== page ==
Federal Reserve Board Fines ABN AMRO Bank
Elisabeth Goodridge, The Associated Press:
The Federal Reserve Board ordered ABN AMRO Bank NV to pay roughly 80 million dollars in fines Monday for conducting financial transactions with Iran and Libya that violated U.S. money-laundering laws.
The board directed the Dutch bank to pay $40 million to the Fed and U.S. Treasury; $20 million to the New York State Banking Department; and $15 million to the Illinois Department of Financial and Professional Regulation. READ MORE
ABN AMRO volunteered to give $5 million to the Illinois Bank Examiners' Education Foundation.
The financial services company, headquartered in Amsterdam, The Netherlands, acknowledged to federal regulators last year that employees of its Dubai, United Arab Emirates, office processed wire transfers between 1997 and 2004 on behalf of Iranian and Libyan clients.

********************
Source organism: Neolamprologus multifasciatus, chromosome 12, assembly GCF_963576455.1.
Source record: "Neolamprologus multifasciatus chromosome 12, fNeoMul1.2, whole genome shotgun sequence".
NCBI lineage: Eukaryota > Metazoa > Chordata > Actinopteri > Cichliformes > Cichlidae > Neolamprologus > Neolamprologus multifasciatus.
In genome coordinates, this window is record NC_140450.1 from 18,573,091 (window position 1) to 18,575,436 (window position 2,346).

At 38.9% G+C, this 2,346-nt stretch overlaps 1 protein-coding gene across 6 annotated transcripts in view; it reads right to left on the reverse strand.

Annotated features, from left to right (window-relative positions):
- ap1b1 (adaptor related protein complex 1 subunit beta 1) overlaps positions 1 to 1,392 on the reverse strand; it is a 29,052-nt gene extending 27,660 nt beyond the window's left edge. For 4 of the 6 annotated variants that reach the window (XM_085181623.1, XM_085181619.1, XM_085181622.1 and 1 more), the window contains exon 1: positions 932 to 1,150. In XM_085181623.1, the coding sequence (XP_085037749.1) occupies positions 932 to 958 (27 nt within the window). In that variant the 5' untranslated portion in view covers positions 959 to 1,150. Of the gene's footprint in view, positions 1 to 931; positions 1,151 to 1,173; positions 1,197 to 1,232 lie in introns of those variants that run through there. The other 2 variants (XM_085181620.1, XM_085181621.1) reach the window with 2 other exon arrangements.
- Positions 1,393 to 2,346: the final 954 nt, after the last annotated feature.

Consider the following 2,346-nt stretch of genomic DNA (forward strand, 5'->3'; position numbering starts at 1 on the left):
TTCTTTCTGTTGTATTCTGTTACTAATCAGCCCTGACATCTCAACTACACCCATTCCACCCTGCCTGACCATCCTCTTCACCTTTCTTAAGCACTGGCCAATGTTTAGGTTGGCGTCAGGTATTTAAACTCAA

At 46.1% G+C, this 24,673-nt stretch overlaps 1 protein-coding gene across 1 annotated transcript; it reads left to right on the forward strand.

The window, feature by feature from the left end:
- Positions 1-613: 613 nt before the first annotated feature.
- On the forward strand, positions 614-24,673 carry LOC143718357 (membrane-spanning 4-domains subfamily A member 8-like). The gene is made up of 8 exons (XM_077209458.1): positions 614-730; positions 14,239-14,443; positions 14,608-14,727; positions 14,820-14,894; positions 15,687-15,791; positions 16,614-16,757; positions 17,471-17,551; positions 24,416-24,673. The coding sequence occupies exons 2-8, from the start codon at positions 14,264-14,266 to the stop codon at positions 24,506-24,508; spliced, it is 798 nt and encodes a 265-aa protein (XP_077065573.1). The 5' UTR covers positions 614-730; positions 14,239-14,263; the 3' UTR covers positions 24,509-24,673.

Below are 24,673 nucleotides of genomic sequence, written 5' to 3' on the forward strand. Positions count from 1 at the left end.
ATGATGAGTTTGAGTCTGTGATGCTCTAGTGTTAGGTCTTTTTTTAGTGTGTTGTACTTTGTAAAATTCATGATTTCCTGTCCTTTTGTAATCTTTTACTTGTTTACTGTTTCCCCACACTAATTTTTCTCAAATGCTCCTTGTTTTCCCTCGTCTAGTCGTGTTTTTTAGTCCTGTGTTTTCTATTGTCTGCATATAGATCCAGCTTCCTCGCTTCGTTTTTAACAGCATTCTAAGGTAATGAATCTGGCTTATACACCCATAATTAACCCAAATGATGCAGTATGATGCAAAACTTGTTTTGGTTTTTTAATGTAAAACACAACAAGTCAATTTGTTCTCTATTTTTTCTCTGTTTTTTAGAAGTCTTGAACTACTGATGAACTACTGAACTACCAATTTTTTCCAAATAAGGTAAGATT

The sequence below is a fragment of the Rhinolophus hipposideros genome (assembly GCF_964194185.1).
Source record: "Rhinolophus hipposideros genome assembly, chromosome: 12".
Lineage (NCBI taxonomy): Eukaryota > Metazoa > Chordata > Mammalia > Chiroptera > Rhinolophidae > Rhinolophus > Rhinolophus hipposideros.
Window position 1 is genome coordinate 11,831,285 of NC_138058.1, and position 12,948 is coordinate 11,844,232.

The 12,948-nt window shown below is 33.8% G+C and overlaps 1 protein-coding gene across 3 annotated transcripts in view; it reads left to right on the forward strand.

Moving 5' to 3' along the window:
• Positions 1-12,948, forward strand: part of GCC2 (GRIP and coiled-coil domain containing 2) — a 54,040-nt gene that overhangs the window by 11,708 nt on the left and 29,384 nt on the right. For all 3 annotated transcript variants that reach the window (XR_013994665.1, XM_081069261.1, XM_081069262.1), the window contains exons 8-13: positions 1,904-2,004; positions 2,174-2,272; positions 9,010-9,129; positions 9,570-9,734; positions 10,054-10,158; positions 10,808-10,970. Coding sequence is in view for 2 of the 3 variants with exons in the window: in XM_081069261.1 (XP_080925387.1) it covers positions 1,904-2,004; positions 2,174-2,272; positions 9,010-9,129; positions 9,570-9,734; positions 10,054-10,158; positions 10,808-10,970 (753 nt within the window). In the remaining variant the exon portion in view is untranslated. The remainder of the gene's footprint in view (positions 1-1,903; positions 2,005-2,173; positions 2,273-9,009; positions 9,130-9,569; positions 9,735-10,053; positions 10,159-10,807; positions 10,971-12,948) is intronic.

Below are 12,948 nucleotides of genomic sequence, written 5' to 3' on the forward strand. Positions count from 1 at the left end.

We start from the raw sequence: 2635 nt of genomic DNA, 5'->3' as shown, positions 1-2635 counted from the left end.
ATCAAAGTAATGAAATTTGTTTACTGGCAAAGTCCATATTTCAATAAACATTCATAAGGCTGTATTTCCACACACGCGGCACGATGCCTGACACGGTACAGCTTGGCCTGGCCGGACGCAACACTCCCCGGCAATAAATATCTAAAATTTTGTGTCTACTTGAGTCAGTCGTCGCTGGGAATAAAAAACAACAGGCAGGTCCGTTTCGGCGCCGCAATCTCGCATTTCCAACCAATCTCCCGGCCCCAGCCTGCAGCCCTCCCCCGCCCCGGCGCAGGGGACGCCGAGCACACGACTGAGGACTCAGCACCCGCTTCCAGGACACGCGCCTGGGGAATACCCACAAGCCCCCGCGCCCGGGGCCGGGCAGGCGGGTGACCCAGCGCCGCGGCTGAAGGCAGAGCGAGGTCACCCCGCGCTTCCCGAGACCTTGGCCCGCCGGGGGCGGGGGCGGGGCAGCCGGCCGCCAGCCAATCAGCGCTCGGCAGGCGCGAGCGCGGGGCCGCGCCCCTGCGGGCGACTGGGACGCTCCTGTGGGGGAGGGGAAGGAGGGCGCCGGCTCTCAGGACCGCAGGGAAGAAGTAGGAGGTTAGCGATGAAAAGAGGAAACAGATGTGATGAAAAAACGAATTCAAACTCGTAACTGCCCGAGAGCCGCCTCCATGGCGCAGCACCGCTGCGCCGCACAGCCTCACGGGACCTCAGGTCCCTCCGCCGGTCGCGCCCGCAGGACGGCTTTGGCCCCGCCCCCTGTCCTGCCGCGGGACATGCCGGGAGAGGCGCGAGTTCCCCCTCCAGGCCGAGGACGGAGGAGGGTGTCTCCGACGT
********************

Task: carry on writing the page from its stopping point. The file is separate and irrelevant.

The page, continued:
Wire transfers involving Iranian and Libyan nationals were prohibited during that period by the Office of Foreign Assets Control, a division of the U.S. Treasury.
In a statement, ABN AMRO Board Chairman Rijkman Groenink said he accepted the sanctions and that the company has taken significant steps to improve compliance control and risk management.
"As a global financial organization, nothing short of the highest standards of compliance is acceptable. We regrettably recognize that, in the past, our compliance in certain areas did not meet this standard," he said. "Further improving our compliance is the highest priority of the bank."